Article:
Italians Honour Lomu
20 October 2004
Italians Honour Lomu
Jonah Lomu today confirmed he will travel to Italy early next month as a guest of the Italian Rugby Federation, in his first international trip since his kidney transplant earlier this year.
The invitation, timed to coincide with the Italy vs All Black game, has been extended as an acknowledgement of Lomu's great contribution to the game of rugby and his courage over the past few years.
While in Italy, Lomu will be presented with two prestigious Italian sports awards - the first a top Italian rugby award, "Pro Singulari Nerito," and the second, the Rugby Lifestyle Award, designed especially for Jonah by Italian artist Alberto Ciarla.
"This award is a symbol of Jonah's behaviour in difficult circumstances - his lifestyle, courage and class - the virtues of a great rugby man," says the Italian Rugby Federation, Director of Communications, Giacomo Mazzocci.
"These awards are by no means a farewell to Jonah," he says.
"I am incredibly humbled by the gesture of the Italian Rugby Federation," says Lomu today. "I am really looking forward to the trip".
Lomu is currently working hard on making a come-back to the game following ten years of a debilitating kidney disease, resulting in a live donor transplant 11 weeks ago.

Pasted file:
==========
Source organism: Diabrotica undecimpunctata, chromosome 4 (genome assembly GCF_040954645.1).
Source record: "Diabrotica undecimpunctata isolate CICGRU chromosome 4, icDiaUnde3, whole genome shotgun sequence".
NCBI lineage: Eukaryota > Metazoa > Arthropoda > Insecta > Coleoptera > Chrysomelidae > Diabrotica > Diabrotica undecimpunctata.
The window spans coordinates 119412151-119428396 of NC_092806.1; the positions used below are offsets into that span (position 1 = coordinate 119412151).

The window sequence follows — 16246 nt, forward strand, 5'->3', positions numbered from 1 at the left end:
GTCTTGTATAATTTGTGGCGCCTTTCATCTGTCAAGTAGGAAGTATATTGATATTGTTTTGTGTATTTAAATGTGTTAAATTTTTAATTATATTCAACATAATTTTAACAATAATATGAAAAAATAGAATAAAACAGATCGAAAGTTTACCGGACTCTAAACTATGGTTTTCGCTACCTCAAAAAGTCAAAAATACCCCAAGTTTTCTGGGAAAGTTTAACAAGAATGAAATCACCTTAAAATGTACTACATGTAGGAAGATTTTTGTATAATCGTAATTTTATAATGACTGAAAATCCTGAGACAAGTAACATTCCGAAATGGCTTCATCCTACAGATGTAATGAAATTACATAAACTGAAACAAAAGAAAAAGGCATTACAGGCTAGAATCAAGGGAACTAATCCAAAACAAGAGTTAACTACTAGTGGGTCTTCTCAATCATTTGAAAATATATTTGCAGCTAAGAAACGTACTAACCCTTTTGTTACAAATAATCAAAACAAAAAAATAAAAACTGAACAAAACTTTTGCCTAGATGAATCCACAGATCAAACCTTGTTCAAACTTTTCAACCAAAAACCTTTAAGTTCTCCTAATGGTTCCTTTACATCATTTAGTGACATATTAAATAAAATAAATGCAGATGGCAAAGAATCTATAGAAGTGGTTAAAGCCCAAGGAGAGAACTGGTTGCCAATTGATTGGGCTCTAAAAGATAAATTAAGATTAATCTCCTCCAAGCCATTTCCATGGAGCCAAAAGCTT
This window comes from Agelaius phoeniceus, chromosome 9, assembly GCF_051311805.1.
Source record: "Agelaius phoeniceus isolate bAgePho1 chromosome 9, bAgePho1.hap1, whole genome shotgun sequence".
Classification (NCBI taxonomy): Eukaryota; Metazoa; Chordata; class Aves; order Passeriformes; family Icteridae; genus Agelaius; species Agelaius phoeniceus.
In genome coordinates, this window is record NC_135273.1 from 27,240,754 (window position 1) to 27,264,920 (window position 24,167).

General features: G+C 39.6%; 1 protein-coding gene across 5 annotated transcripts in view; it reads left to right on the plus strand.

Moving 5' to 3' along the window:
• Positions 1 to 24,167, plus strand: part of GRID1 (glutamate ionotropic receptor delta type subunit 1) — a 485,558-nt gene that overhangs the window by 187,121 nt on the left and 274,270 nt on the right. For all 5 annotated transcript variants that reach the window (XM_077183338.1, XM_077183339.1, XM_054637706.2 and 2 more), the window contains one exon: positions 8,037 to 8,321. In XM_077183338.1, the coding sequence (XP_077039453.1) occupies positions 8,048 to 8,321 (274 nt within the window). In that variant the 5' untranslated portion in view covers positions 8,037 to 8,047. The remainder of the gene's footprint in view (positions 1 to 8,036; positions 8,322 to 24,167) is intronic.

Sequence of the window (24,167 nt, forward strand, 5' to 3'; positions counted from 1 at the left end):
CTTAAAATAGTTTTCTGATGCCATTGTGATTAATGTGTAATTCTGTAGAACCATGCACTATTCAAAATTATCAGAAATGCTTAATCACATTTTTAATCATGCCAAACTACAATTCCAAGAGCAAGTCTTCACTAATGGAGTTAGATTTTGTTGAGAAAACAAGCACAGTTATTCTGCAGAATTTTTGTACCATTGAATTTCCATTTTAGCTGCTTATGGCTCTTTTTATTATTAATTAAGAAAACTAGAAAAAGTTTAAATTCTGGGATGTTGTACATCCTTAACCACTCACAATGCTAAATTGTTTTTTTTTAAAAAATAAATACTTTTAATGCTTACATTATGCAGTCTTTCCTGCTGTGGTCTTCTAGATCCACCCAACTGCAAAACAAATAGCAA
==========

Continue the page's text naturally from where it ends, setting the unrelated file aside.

"Jonah is far from hanging his boots up. In-fact he has been very open about his dream of playing in the Rugby World Cup 2007," says Lomu's manager and wife, Fiona Lomu.
"He is back into a demanding daily fitness regime and is feeling better than he has felt in years.
"While we have a long way to go before he is given the all-clear after his transplant, he is intent on following his dream and we are doing all we can to support that right now.
"He is buoyed by the numerous offshore playing opportunities that have been put to him in the past month. We are very fortunate to be in a position where we are under no time pressures and can take our time to consider the options carefully.
"I am still overwhelmed by the support I am getting daily from around the world. It has made my recovery much easier to manage," says Jonah Lomu.